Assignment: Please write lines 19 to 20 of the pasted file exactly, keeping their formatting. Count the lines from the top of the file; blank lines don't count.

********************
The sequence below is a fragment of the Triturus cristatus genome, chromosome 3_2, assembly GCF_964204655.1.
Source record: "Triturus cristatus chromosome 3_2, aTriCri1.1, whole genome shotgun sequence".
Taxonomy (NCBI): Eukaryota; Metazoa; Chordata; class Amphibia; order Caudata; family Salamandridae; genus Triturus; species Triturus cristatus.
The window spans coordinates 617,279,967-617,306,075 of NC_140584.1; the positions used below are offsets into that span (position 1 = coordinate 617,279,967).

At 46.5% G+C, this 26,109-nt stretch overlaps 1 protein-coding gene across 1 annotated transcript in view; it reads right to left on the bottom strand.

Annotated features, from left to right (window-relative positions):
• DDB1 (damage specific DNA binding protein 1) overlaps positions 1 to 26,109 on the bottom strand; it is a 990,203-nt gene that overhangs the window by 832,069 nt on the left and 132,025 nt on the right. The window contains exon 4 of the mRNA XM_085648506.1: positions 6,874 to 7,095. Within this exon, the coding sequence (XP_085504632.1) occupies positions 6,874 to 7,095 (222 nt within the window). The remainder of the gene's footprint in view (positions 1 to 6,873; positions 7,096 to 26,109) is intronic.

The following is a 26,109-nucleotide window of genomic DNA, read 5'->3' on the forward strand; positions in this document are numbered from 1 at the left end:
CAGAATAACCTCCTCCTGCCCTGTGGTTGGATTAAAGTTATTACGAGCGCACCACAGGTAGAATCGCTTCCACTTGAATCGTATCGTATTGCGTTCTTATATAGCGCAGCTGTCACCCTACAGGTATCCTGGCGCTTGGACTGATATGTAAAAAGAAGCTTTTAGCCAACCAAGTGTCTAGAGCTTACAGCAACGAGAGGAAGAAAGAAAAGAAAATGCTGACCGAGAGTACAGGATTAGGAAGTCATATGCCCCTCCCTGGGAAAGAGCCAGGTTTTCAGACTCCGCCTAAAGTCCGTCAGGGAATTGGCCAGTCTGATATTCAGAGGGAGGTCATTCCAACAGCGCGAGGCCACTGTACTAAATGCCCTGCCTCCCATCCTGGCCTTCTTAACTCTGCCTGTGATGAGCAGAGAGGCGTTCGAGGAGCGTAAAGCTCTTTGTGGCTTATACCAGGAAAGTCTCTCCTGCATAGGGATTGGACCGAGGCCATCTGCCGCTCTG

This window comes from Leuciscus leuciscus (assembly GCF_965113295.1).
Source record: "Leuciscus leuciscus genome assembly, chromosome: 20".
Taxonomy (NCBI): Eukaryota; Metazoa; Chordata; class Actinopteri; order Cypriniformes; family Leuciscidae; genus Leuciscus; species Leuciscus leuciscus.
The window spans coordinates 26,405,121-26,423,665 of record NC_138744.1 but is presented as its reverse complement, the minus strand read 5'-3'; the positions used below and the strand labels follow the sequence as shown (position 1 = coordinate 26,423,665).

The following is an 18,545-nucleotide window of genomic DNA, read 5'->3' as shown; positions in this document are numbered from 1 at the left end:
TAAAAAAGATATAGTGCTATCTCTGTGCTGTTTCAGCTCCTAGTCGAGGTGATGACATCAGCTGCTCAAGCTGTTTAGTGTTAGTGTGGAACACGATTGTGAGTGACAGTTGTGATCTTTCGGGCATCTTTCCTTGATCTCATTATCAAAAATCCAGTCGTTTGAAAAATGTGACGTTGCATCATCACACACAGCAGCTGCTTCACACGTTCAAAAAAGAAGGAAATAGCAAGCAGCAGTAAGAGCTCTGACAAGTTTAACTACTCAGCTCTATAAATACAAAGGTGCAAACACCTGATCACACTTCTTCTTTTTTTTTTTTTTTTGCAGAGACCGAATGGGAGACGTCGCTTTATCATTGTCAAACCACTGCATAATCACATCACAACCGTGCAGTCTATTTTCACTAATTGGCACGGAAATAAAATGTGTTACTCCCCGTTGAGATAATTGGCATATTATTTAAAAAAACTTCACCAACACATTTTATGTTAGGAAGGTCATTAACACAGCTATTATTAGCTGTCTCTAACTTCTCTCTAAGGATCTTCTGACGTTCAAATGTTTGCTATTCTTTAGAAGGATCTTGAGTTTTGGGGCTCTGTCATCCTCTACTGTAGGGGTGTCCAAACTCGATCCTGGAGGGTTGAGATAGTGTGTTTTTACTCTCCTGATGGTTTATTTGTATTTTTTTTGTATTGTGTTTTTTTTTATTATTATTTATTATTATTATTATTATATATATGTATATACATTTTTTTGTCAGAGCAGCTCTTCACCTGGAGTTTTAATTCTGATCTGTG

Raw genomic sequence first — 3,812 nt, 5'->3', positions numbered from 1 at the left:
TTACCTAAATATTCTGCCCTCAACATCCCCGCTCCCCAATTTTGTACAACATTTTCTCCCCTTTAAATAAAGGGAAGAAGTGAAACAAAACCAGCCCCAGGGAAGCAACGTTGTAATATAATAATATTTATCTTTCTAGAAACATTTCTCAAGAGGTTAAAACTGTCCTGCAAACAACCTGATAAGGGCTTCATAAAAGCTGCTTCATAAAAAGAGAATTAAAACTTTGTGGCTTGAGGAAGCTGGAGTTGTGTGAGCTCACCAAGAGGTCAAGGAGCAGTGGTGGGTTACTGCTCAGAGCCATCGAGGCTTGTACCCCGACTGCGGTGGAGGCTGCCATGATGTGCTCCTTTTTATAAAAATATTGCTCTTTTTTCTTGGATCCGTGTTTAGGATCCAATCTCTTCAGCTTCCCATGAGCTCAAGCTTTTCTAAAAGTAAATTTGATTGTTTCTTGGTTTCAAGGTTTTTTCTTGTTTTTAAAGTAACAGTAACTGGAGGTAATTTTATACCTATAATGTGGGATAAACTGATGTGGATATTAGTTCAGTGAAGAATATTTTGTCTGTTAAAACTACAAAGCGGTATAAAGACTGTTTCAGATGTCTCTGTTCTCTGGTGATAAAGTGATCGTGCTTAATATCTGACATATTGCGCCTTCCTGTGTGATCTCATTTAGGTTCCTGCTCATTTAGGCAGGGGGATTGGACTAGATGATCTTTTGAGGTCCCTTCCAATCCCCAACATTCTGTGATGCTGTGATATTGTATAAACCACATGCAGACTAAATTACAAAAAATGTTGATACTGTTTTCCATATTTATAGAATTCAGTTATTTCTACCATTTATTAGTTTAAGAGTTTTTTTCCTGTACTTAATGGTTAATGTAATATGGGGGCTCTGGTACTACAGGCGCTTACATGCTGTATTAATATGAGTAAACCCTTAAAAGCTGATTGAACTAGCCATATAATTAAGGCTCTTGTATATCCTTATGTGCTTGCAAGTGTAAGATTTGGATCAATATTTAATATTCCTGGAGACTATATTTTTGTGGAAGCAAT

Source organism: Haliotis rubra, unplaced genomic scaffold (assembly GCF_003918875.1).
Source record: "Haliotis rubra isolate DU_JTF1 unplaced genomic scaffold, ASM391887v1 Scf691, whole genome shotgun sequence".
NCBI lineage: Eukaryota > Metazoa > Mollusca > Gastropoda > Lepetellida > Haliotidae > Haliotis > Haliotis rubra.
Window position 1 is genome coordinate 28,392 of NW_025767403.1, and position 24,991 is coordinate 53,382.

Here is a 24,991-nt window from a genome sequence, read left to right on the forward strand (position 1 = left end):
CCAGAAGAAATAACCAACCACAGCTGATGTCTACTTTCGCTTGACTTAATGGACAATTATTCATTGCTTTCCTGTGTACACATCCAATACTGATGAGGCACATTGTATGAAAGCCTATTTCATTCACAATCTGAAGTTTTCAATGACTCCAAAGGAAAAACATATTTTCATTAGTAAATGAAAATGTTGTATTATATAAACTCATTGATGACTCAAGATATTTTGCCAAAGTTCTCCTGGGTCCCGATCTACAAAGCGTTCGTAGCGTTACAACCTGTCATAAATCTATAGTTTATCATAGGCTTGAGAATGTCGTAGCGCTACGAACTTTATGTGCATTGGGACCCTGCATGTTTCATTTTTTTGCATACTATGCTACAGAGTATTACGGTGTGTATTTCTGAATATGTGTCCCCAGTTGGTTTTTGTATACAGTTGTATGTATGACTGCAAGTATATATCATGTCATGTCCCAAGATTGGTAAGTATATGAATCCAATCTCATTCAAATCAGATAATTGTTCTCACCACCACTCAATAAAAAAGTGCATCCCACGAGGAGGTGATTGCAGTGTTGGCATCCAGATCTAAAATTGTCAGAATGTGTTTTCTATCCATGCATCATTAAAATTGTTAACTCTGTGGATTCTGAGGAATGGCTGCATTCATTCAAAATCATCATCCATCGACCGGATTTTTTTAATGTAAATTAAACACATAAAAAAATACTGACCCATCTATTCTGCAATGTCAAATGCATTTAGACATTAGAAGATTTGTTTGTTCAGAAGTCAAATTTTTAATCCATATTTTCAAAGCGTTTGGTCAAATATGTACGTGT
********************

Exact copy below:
Source record: "Haliotis rubra isolate DU_JTF1 unplaced genomic scaffold, ASM391887v1 Scf691, whole genome shotgun sequence".
NCBI lineage: Eukaryota > Metazoa > Mollusca > Gastropoda > Lepetellida > Haliotidae > Haliotis > Haliotis rubra.